The Imperative for Human Resources and Security to Work as One

I often talk to large enterprises about the way their corporate security teams are structured and what other teams they work with to gain or share threat data. Often I come to find out that many departments, in particular human resources (HR) teams, are often siloed from corporate security.  

Not working closely with HR can be a major hindrance to a corporate physical security program. Think about it this way: the HR team had a record of an employee who during a termination made a threat against the CEO but didn’t share that record with corporate security. That employee is then seen a week later by the executive protection team stalking the CEOs home or office.  Had HR shared that information with the team when it happened, they could’ve better monitored for the threat in advance and stopped a potential threat actor against the CEO.

I recently spoke to a group of HR professionals at the SHRM 2021 Conference. It was exciting to be in front of an audience I don’t normally get to connect with. I talked with them not only about the importance of convergence with corporate security but also the threat of workplace violence in a remote world and how to develop best practices around protective intelligence and threat assessment

My hope is that they walked away with a better understanding of how to bridge the gap. It’s all about providing a more comprehensive view of potential threats, in a single pane of glass, monitoring the status of terminated employees, aiding in assessing the threat posed by problematic actors, and tracking for new signals of violence.

The threat of workplace violence, even at home

Workplace violence (WPV) is one of the most prevalent physical security threats seen by corporations today. According to the Occupational Safety and Health Administration (OSHA) each year, an average of nearly 2 million U.S. workers report having been a victim of violence at work.

But despite being such a large threat, many corporations are not paying enough attention to workplace violence. This became clear in our 2021 Mid-Year Outlook State of Protective Intelligence Report where over one-quarter (26%) of those surveyed said their company has never addressed the potential for workplace violence and employees would not know what to do if an active shooter entered their facilities.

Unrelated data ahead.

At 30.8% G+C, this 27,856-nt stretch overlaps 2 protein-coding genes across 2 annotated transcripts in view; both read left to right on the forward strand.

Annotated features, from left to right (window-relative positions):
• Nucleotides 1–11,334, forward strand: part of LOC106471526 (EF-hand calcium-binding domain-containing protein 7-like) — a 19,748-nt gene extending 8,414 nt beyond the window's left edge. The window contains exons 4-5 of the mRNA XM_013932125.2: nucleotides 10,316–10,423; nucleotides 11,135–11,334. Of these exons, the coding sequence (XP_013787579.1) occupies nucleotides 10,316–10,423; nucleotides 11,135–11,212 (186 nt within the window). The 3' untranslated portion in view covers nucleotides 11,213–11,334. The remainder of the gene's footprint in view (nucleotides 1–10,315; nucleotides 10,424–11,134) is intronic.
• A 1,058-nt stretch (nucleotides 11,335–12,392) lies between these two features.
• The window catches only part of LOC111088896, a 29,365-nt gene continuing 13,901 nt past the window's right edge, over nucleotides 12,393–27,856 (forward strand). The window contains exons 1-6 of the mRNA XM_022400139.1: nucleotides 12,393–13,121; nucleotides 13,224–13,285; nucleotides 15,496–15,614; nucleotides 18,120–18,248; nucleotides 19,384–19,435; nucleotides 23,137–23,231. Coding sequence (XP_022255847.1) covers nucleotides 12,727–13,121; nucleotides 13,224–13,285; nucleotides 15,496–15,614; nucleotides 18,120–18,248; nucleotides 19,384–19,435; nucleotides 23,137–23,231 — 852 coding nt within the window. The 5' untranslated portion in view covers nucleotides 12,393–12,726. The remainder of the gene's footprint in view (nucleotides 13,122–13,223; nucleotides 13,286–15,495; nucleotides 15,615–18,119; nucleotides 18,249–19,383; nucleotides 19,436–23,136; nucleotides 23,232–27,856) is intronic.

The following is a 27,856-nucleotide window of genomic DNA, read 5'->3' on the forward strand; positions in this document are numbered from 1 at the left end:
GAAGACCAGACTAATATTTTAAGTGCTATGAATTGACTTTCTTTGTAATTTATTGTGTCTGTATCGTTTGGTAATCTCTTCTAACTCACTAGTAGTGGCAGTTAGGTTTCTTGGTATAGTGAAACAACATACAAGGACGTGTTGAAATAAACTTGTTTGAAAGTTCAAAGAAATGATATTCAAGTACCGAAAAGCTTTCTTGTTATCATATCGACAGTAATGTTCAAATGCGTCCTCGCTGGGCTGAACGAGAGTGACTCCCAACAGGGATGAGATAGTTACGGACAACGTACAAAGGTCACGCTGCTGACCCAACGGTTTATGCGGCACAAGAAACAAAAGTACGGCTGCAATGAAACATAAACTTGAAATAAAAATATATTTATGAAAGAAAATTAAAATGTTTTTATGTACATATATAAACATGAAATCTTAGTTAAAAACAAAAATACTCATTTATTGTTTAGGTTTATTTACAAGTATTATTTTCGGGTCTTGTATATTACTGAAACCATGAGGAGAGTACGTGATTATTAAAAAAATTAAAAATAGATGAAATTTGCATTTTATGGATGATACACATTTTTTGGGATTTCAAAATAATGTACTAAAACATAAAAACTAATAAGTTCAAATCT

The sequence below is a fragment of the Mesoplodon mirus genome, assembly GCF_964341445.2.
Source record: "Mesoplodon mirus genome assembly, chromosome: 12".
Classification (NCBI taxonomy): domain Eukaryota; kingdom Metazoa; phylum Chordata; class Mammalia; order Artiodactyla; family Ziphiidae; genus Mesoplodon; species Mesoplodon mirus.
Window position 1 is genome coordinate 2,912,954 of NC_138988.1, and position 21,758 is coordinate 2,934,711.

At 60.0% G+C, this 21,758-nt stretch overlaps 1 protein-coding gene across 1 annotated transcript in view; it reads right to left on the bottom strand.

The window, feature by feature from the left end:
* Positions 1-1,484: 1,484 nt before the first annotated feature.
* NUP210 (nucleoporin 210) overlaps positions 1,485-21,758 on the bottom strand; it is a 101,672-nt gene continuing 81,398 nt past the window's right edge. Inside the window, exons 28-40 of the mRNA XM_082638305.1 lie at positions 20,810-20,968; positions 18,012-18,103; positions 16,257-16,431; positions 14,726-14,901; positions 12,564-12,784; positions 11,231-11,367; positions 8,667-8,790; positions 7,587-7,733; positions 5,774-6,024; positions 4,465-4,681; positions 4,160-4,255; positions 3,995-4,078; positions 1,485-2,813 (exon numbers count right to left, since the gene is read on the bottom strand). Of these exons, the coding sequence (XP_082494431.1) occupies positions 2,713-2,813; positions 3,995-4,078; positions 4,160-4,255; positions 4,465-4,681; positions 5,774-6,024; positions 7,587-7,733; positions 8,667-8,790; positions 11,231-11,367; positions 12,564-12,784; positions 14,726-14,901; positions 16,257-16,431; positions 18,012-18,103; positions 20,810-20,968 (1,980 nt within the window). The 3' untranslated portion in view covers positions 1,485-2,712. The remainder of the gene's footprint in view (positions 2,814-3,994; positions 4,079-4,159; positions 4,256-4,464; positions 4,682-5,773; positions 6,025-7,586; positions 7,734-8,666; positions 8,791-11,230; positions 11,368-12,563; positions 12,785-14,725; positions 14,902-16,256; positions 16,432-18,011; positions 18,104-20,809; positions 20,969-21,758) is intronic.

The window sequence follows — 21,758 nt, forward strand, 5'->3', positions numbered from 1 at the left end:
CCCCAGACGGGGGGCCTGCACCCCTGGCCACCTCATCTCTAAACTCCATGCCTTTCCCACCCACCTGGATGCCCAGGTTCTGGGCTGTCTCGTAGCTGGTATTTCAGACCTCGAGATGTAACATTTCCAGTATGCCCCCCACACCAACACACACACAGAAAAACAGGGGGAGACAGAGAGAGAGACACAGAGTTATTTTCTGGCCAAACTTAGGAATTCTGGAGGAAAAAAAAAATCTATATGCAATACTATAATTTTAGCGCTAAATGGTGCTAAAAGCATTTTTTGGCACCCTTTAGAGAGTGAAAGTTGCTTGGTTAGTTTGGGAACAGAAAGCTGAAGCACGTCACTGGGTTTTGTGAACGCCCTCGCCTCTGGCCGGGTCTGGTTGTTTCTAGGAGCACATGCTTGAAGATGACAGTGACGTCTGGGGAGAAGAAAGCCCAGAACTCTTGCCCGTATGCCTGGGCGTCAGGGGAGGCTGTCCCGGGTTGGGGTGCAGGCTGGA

Furthermore, workplace violence is now not only an “at the office” issue. A virtual workforce has pushed potential threats and the duty of care into newer territories (like the home) where many teams lack the resources, tools and expertise to manage. Now, HR professionals are having difficult and emotional conversations with disgruntled employees in attempts to resolve undesirable situations via videoconference. Even when done appropriately, the virtual medium can come across as impersonal. HR and security teams need to be thinking about what happens when a furloughed or fired employee decides to retaliate.  

Utilizing protective intelligence and threat assessment

After a lifetime of investigating threats and attacks, I know that it is a complex challenge for HR and corporate security teams to figure which individuals are a threat or who needs some extra support. It’s critical to identify and act on warning signs.​ And just because you don’t know, doesn’t mean you’re absolved from compliance in keeping employees safe.  Finding the threat (signal) is important, but do you know where to look?  

To do this effectively, organizations need tools that guide the identification of threats, gathering of information, assessment, creation and implementation of plans for addressing threats.  This way all teams (human resources, corporate security, executive protection, etc.) can play a role in evaluating and addressing threatening behavior and reducing the risk of workplace violence.

Without proactive programs in place, organizations can be surprised in today’s threat landscape — from stalking, to handling disgruntled employee behavior, to addressing mental health.  A single thread that connects protective intelligence technology to behavioral threat assessment methodologies is game-changing.  The latter takes the guessing out of the equation.  

Today, many organizations end up viewing threat indicators as independent events due to limited context – isolated in HR or security conversations. It is risky when you can’t see the full picture, or prioritize what matters the most.​ Working together, HR, Legal, and security teams can understand the signals together and keep employees safe. ​

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Fred Burton